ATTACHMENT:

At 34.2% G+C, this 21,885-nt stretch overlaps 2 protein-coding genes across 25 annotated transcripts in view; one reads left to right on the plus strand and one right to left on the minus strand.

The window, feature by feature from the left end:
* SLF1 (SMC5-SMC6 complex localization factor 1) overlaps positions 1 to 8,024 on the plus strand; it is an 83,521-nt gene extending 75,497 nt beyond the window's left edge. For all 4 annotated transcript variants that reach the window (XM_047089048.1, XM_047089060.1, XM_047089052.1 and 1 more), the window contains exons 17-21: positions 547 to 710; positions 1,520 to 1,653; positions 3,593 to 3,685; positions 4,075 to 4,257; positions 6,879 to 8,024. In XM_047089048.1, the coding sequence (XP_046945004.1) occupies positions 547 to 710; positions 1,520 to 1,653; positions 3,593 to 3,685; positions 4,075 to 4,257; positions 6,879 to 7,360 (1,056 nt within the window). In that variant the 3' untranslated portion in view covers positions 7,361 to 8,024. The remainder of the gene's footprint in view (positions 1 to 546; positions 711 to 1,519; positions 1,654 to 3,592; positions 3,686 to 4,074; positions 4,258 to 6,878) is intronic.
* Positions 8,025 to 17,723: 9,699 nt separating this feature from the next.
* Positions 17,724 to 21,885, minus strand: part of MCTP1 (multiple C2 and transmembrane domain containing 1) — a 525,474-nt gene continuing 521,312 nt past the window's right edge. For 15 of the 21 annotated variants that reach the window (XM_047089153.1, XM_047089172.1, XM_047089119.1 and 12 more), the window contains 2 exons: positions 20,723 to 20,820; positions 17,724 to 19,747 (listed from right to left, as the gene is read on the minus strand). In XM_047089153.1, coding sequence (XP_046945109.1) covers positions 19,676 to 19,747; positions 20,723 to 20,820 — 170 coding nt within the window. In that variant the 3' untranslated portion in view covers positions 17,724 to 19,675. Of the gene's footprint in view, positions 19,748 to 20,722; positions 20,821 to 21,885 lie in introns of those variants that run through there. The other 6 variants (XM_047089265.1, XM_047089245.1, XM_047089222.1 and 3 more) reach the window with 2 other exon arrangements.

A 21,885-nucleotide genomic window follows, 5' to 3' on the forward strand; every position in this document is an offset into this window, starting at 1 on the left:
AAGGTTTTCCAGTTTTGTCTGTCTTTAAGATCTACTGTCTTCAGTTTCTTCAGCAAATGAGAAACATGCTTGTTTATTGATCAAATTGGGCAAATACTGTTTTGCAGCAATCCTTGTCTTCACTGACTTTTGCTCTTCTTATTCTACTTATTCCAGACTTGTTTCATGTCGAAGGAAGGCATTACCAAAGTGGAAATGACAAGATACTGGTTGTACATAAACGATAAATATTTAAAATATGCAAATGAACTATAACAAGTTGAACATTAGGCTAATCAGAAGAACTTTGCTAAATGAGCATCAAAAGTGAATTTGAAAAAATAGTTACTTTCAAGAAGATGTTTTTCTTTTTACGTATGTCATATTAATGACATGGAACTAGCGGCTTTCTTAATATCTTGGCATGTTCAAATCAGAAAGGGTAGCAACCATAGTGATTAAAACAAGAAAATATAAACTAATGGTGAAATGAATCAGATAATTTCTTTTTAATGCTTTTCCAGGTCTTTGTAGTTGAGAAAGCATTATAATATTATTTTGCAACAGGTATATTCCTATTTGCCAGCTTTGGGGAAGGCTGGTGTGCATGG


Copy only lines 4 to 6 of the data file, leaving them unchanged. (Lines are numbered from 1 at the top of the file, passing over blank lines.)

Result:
* Positions 8,025 to 17,723: 9,699 nt separating this feature from the next.
* Positions 17,724 to 21,885, minus strand: part of MCTP1 (multiple C2 and transmembrane domain containing 1) — a 525,474-nt gene continuing 521,312 nt past the window's right edge. For 15 of the 21 annotated variants that reach the window (XM_047089153.1, XM_047089172.1, XM_047089119.1 and 12 more), the window contains 2 exons: positions 20,723 to 20,820; positions 17,724 to 19,747 (listed from right to left, as the gene is read on the minus strand). In XM_047089153.1, coding sequence (XP_046945109.1) covers positions 19,676 to 19,747; positions 20,723 to 20,820 — 170 coding nt within the window. In that variant the 3' untranslated portion in view covers positions 17,724 to 19,675. Of the gene's footprint in view, positions 19,748 to 20,722; positions 20,821 to 21,885 lie in introns of those variants that run through there. The other 6 variants (XM_047089265.1, XM_047089245.1, XM_047089222.1 and 3 more) reach the window with 2 other exon arrangements.

A 21,885-nucleotide genomic window follows, 5' to 3' on the forward strand; every position in this document is an offset into this window, starting at 1 on the left: